Journalist, author and mum, Veronica Clark: Got a beef with your dinner? Get it in perspective folks
Overreaction of the week goes to a pub in Gloucestershire, where staff pressed a panic button to alert police, who turned up in a riot van, after a customer complained about an overcooked steak.
During the argument a member of staff pressed an alarm button. It alerted the police, who arrived in two cars and a riot van.
The customer claims she was threatened with arrest unless she settled the outstanding £9.99 bill. She was so shaken that she paid up. The landlady explained the police had been called in because the customer had been rude to her staff, saying it had become ‘a situation I couldn’t control.’ I’m sorry love, but if you run a pub then surely you should be able to handle an argument over a tough steak! As a student I worked as both a barmaid and a waitress, and I could spot a tricky customer from a hundred paces. You could always tell the picky ones because they’d complain about everything, from the air-con, to the heat, to the music. There’s just no pleasing some folk. But if the food isn’t right, then it’s not right. However, having been on both sides, I very rarely complain about my food unless it’s absolutely dire. I’ve worked in kitchens, and, to be honest, I’d be worried to send food back for fear of what might happen to it if I did. It takes a lot for me to complain, but I’ve done it when it’s been really necessary.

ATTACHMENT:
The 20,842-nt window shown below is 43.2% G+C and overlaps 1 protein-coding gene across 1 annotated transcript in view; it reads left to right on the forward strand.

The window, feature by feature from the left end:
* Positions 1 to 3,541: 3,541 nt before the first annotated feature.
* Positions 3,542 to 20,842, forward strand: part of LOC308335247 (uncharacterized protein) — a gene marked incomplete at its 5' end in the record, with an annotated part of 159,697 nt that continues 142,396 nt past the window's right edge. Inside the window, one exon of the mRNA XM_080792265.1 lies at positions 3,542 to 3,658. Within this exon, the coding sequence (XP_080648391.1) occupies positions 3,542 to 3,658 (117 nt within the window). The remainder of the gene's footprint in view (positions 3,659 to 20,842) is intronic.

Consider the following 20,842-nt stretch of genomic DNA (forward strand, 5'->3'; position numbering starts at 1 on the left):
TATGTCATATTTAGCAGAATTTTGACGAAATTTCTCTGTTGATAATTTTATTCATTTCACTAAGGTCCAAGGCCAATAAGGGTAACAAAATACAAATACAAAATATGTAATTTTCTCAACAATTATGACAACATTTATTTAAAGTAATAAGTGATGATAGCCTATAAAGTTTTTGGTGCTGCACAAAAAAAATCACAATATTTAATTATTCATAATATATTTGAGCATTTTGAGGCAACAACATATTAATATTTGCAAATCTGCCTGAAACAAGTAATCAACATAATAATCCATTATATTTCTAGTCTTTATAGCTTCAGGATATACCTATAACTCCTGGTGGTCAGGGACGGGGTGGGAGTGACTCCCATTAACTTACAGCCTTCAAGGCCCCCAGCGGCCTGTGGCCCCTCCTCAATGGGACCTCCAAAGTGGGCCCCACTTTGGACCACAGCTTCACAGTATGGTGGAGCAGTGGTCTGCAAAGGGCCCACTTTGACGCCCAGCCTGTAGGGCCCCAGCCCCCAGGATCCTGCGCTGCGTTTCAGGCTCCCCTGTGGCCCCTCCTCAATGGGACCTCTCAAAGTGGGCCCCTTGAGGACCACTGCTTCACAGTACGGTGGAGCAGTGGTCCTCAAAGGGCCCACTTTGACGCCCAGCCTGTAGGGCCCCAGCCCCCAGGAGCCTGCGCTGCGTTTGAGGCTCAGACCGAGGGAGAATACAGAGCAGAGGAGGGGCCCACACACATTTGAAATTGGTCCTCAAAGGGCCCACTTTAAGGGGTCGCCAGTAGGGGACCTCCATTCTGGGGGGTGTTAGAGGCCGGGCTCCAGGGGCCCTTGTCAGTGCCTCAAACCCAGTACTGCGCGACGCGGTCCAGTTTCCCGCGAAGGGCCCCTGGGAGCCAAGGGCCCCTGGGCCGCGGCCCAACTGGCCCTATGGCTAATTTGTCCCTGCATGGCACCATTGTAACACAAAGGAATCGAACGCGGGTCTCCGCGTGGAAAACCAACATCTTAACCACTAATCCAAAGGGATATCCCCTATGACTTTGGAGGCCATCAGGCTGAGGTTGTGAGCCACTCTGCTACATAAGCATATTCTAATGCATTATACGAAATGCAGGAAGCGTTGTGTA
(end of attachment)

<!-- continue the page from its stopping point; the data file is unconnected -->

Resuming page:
Once, at a Christmas party, I was served a vegetarian lasagne. It’d tasted lovely right up until the middle, where it was frozen solid. I was heavily pregnant, so I was concerned the partly-cooked food would make me ill. I called the waitress over, but she was extremely rude and acted as if I’d asked her to boil her head. Years later, I was at a children’s party in a ball pit pub. The salad had been served with bread so stale that I couldn’t even get my knife through it, so I asked the waitress if she could bring me some fresh. The chef, who was like Basil Fawlty on a bad day, overheard and shouted at me through the serving hatch. He marched out, slapped down two slices of cheap white bread on my plate with his bare hands, and proceeded to scream in my face. We all thought it was a wind up and half-expected a cameraman to jump out. But it wasn’t. The manager apologised profusely, and offered me a free bottle of wine. I accepted the apology, even though the chef had been rude, aggressive, and had scared the children. I didn’t eat the food, but I let the matter go because that’s what rational people do.
What they shouldn’t do is call in our already overstretched police to deal with something that’s just a storm in a teacup